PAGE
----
Hiring a scooter or motorbike on Koh Chang is a very popular way to see the island. Partly because it’s a fun way to do it and partly because public transport on Koh Chang is limited to ‘songtaews’ – which are white, shared pick-up truck taxis. They ply a route from the ferry piers down the west coast of the island to Bangbao in the south.
It’s just a matter of flagging one down and hopping son. However, it starts to add up when you are taking several trips a day in order to see the island, and, with just a couple of exceptions, there aren’t any services down the East coast.
So if you want some freedom and want to see all the island has to offer, then renting a scooter is a great way to get around the island. However, it is important to bear in mind that there are lots of accidents here. often due to uneven road surfaces or sand and other debris on the roads.
Care is needed.
The 115 or 125cc automatic scooters are cheap to rent. The go for 150 to 250 Baht / day (24 Hours). These will get you up the hills without any problems ( usually). It is possible to rent bigger bikes, there’s a place on White Sand beach that rents choppers and some rental places have 250cc off road bikes but there’s no need for them. Choppers weren’t designed for twisting, hilly rads and there are very few places when you’d actually need an off road bike. So, stick with the scooters.
As you’d expect, nothing is as straightforward as it seems and there are a few issues associated with renting a scooter on Koh Chang :
1) They’re too easy to learn to ride. All you have to do is have a sense of balance and use your right hand to twist a throttle. There’s no messing around with gears, a clutch or even a kick-starter – as they all start simply by pressing a button. Your feet don’t do anything and the brakes are in the same position as on a bicycle.
This leads to people who’ve never ridden anything with an engine learning around corners or up hills whilst on Koh Chang. It’s not a good place to learn. Uneven and slippery road surfaces coupled with an above average number of mad drivers means that there are numerous accidents every day.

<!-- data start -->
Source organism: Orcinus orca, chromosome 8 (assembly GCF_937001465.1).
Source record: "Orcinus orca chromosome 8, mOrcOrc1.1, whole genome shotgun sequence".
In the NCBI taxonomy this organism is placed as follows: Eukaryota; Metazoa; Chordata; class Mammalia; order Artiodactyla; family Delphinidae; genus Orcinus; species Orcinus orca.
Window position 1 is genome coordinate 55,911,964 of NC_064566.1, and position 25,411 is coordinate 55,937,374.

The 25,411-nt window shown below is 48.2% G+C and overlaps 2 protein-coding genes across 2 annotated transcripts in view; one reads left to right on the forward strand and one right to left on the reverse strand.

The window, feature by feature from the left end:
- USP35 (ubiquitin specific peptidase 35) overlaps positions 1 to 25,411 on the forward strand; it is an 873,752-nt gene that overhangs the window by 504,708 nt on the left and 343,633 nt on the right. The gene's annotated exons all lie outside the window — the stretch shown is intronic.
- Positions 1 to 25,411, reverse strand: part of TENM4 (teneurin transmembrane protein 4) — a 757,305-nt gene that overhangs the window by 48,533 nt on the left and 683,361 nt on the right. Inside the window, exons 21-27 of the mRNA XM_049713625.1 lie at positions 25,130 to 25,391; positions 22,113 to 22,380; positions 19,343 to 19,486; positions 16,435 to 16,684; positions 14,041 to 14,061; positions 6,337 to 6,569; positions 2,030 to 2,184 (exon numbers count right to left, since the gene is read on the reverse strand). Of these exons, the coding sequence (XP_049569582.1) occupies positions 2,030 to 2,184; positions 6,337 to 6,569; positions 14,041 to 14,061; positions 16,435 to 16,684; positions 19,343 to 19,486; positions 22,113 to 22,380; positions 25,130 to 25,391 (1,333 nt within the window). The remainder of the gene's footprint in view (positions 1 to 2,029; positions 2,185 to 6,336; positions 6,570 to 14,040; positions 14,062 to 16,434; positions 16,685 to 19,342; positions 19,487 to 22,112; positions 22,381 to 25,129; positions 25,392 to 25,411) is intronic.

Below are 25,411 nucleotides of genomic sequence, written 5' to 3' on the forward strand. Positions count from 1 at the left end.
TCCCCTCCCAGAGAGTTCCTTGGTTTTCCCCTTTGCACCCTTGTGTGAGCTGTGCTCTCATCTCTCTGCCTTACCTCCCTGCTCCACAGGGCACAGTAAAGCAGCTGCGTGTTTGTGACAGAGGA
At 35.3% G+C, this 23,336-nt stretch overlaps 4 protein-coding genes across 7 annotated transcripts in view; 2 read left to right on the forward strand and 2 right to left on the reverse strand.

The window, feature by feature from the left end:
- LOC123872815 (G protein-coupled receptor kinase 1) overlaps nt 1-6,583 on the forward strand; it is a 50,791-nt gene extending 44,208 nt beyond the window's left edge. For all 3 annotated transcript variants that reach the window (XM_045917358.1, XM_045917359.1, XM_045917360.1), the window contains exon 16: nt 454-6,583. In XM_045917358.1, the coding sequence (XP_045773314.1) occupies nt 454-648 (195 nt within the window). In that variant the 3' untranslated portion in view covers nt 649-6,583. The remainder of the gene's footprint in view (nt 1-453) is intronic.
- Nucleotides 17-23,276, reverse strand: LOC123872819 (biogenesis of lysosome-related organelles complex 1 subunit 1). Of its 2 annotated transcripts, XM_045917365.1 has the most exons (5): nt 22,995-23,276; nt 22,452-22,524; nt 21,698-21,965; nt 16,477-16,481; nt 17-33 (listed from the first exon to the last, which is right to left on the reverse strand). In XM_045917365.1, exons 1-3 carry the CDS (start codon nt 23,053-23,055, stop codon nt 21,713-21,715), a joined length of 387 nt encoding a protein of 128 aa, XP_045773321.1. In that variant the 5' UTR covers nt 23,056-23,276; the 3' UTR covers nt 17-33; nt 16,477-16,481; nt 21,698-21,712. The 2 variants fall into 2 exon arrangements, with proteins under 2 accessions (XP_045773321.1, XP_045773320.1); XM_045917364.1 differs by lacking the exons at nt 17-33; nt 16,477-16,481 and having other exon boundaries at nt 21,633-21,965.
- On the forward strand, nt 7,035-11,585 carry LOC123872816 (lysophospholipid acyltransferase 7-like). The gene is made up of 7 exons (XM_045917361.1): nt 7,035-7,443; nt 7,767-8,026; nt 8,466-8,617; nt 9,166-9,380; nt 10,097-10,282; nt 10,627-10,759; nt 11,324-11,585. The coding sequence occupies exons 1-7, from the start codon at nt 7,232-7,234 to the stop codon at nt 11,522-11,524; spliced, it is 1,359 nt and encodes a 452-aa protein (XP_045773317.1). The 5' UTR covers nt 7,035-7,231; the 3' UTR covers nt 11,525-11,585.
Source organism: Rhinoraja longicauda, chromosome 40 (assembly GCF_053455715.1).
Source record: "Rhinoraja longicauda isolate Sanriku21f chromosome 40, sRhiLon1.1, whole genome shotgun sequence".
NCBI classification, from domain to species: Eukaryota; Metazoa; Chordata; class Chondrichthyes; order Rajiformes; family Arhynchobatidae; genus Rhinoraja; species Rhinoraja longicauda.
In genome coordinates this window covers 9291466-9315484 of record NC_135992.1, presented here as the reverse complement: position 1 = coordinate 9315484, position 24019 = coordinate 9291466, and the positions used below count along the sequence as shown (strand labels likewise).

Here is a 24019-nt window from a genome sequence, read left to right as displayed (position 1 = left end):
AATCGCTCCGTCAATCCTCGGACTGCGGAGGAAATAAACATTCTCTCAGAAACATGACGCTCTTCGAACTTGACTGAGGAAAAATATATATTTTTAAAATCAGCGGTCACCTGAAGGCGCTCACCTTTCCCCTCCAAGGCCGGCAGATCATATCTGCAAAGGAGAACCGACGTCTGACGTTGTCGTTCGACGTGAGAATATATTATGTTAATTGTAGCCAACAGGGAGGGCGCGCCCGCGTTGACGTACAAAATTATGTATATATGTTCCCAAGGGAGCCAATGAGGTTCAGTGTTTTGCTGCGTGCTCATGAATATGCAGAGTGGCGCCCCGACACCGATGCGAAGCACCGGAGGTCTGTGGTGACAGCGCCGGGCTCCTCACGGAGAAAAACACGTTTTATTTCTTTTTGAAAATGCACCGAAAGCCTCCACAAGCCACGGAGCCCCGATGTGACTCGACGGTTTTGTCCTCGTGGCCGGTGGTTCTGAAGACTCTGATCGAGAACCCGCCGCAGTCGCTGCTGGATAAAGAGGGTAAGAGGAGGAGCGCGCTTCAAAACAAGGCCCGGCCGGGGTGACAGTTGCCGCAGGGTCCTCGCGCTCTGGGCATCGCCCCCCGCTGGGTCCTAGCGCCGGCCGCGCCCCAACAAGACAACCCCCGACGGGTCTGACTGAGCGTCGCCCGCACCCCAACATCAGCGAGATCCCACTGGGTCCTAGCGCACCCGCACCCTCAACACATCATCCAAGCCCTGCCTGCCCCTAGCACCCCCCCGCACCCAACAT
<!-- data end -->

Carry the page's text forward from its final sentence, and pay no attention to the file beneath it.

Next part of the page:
If you ride the length of the island on any day, chances are you’ll see an accident that has just happened. Often they aren’t too serious, just road rash, but serious injuries and fatalities do occur. So if you have never ridden a scooter before before and insist of doing so on Koh Chang, at least spend time getting used to handling the bike; cornering; using the brakes properly on flat roads before heading off to try your luck on the hills.
TIP: An easy way to spot someone who’s never ridden before is when they put their feet out when going round a corner or down a hill. With their flip-flops ready to be deployed as emergency brakes. That doesn’t work.
b) ID required. You’ll need to leave some form of ID as deposit. Many rental shops ask for your passport. If not then they’ll require some photo ID that you don’t want to lose. Finding a place that will only accept a photocopy is getting much harder. The reason is too many people are now having accidents. Someone rents a bike, has an accident, the bike gets smashed up.
Everyone has heard stories of people having to pay crazy amounts for repairs to scooters so, if the rental shop just has a photocopy of your passport, it’s easy to cut short your holiday and disappear. It’s only when the bike isn’t returned to the rental agency on time that they discover that the renter has long gone. The police aren’t going to set up roadblocks; close the borders or alert Immigration or Interpol for a damaged bike ( It is getting harder get out of paying as the volunteer rescue guys post photos of the accidents they attend which show the registration numbers of the bikes involved. They’ll also notify the rental shop. )
c) Maintenance. Many scooters aren’t well maintained. The first two things you need to check on all bikes are the brakes and the tyres. It’s easy to check the tyres before you ride anywhere. Avoid any bike with skinny tyres and any that have worn tyres.
Once you ride off, test the brakes, if they aren’t responsive, change the bike. If they aren’t working properly on the flat then chances are they won’t work well coming down a steep hill either.
Checking the bike for existing damage is also another obvious thing to do before riding off. Most rental shops have forms where the renter will enter notes of any existing damage.